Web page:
How Does The Endocannabinoid System Work?
Endocannabinoid System Explained
Cannabis has been used for thousands of years. But, it wasn’t until the arrival of modern science that we gained an understanding of how it works.
The primary outcome of this scientific inquiry was the discovery of the endocannabinoid system and how it works, which has an immense impact on our health. The discovery, central role, and importance of our endocannabinoid system is explained below.
What Is The Endocannabinoid System and What Is Its Role?
The endocannabinoid system (ECS) is a primary biological system consisting of cannabinoid receptors, endocannabinoids, and special enzymes.
The central role of the ECS is to help maintain homeostasis: a healthy state of balance within the body. Accordingly, the ECS regulates vital biological processes, including:
- Occasional anxiousness
- And much more
To understand the effects of the ECS, let’s consider inflammation. Some inflammation is a good thing, especially after an injury or an infection. It helps us repair our tissues and remove whatever was causing the damage in the first place. But too much inflammation can harm the body and lead to disease.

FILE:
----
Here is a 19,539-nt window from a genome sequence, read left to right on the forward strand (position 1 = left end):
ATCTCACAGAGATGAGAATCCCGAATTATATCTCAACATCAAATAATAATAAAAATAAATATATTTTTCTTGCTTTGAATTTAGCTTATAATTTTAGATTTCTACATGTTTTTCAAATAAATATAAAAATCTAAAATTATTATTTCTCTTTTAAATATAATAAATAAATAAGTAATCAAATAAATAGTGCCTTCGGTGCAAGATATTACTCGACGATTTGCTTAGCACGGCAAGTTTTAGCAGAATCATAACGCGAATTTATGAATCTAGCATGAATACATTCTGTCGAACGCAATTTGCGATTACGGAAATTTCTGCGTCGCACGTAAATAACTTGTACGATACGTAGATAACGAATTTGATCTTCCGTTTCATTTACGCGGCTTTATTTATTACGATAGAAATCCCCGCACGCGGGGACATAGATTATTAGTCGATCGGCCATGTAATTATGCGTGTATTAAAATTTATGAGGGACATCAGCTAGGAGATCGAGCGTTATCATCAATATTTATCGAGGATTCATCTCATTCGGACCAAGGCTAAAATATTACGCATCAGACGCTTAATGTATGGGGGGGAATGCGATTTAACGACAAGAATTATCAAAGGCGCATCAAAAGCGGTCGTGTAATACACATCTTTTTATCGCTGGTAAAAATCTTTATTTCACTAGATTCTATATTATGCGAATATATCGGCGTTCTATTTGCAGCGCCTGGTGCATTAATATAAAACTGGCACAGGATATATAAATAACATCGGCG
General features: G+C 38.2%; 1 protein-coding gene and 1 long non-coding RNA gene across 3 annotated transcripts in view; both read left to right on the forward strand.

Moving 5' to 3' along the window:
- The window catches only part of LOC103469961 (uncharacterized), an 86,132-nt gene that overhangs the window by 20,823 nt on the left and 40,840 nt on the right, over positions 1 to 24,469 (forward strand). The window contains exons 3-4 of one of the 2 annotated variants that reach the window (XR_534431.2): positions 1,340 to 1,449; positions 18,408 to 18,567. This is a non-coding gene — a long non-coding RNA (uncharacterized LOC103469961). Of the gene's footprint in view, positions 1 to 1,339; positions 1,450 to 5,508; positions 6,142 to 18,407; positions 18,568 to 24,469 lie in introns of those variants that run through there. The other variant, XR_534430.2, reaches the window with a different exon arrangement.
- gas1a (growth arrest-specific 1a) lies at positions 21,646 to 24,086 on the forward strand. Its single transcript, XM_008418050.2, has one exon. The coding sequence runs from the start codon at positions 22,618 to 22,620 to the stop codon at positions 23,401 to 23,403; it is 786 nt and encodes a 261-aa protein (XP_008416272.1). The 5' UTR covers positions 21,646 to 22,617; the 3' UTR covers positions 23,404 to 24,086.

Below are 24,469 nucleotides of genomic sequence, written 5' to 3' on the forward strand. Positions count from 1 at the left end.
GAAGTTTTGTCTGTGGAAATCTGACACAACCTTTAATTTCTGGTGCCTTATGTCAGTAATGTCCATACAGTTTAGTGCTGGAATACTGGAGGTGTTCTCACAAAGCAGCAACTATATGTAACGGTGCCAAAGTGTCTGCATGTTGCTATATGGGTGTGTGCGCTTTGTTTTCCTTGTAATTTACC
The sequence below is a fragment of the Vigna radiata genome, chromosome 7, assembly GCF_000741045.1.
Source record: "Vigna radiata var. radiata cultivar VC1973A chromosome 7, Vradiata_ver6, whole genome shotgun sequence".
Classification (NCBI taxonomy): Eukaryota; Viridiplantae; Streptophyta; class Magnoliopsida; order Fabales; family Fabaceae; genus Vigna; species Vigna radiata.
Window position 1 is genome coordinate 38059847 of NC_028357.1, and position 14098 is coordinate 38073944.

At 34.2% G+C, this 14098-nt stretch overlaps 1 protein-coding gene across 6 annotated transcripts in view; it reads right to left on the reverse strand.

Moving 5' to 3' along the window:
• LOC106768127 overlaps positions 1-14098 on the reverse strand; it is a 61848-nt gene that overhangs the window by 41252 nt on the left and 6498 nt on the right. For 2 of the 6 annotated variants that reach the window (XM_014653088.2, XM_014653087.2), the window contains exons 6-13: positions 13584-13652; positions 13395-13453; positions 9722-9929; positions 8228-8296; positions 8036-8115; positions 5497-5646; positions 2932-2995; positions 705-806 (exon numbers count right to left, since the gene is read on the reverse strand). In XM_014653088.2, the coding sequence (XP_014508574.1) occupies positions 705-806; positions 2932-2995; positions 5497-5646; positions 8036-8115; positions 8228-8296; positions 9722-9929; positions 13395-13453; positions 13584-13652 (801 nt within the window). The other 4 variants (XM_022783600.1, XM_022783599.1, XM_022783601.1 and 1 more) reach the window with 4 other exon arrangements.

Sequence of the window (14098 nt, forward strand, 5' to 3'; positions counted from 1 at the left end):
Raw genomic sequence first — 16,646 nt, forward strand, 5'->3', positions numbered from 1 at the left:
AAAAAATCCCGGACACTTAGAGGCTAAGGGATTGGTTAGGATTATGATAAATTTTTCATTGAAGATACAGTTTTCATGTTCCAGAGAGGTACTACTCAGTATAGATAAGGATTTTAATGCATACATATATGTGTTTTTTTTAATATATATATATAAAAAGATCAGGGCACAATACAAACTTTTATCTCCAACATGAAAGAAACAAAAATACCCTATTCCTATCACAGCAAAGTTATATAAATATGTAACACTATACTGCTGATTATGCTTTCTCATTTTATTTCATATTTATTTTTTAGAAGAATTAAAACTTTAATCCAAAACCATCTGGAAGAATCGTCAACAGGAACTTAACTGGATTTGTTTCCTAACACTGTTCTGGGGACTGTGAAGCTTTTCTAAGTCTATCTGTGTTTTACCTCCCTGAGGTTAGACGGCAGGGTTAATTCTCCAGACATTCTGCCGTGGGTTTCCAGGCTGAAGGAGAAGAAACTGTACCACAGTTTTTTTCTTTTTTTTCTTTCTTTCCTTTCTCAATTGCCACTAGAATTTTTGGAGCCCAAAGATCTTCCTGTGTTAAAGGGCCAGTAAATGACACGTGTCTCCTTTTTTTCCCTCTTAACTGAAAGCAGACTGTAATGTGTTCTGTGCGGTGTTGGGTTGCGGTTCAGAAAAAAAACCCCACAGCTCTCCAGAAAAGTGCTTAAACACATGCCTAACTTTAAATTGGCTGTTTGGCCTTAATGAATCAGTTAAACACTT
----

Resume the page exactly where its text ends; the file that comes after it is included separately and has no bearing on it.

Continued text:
By regulating inflammation and other processes, the ECS can be thought of as a scale that tips ever so slightly to maintain a healthy balance: not too much, not too little.
How Does the Endocannabinoid System Work?
The endocannabinoid system has three major components: endocannabinoids, cannabinoid receptors, and the enzymes that build and break down these compounds.
Endocannabinoids are cannabinoids produced by the human body (endo meaning “within”). There are two major endocannabinoids: anandamide and 2-AG.
The body produces these compounds on-demand and they are broken down shortly afterward, which made them difficult to discover.
As a quick primer, receptors are protein molecules found on the surface of cells that interact with specific compounds. This interaction produces certain biological effects.
The ECS has two receptors: CB1 and CB2, which only interact with cannabinoids.